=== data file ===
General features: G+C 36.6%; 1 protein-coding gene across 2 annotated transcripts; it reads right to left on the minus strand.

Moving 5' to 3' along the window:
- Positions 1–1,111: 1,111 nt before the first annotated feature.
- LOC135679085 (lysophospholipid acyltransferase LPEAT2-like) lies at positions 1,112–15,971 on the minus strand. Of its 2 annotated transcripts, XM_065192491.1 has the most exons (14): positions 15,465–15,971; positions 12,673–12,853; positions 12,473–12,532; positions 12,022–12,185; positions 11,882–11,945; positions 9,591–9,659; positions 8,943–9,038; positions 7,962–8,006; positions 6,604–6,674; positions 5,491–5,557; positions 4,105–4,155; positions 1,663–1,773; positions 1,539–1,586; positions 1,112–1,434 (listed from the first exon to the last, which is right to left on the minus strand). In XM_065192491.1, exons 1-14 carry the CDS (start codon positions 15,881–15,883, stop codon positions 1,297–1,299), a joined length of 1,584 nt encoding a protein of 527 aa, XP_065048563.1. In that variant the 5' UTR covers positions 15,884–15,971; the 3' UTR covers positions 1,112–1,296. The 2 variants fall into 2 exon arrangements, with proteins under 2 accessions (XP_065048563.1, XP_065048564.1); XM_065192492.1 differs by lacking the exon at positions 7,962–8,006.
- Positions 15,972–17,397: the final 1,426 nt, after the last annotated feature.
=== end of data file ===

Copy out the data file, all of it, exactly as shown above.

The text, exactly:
General features: G+C 36.6%; 1 protein-coding gene across 2 annotated transcripts; it reads right to left on the minus strand.

Moving 5' to 3' along the window:
- Positions 1–1,111: 1,111 nt before the first annotated feature.
- LOC135679085 (lysophospholipid acyltransferase LPEAT2-like) lies at positions 1,112–15,971 on the minus strand. Of its 2 annotated transcripts, XM_065192491.1 has the most exons (14): positions 15,465–15,971; positions 12,673–12,853; positions 12,473–12,532; positions 12,022–12,185; positions 11,882–11,945; positions 9,591–9,659; positions 8,943–9,038; positions 7,962–8,006; positions 6,604–6,674; positions 5,491–5,557; positions 4,105–4,155; positions 1,663–1,773; positions 1,539–1,586; positions 1,112–1,434 (listed from the first exon to the last, which is right to left on the minus strand). In XM_065192491.1, exons 1-14 carry the CDS (start codon positions 15,881–15,883, stop codon positions 1,297–1,299), a joined length of 1,584 nt encoding a protein of 527 aa, XP_065048563.1. In that variant the 5' UTR covers positions 15,884–15,971; the 3' UTR covers positions 1,112–1,296. The 2 variants fall into 2 exon arrangements, with proteins under 2 accessions (XP_065048563.1, XP_065048564.1); XM_065192492.1 differs by lacking the exon at positions 7,962–8,006.
- Positions 15,972–17,397: the final 1,426 nt, after the last annotated feature.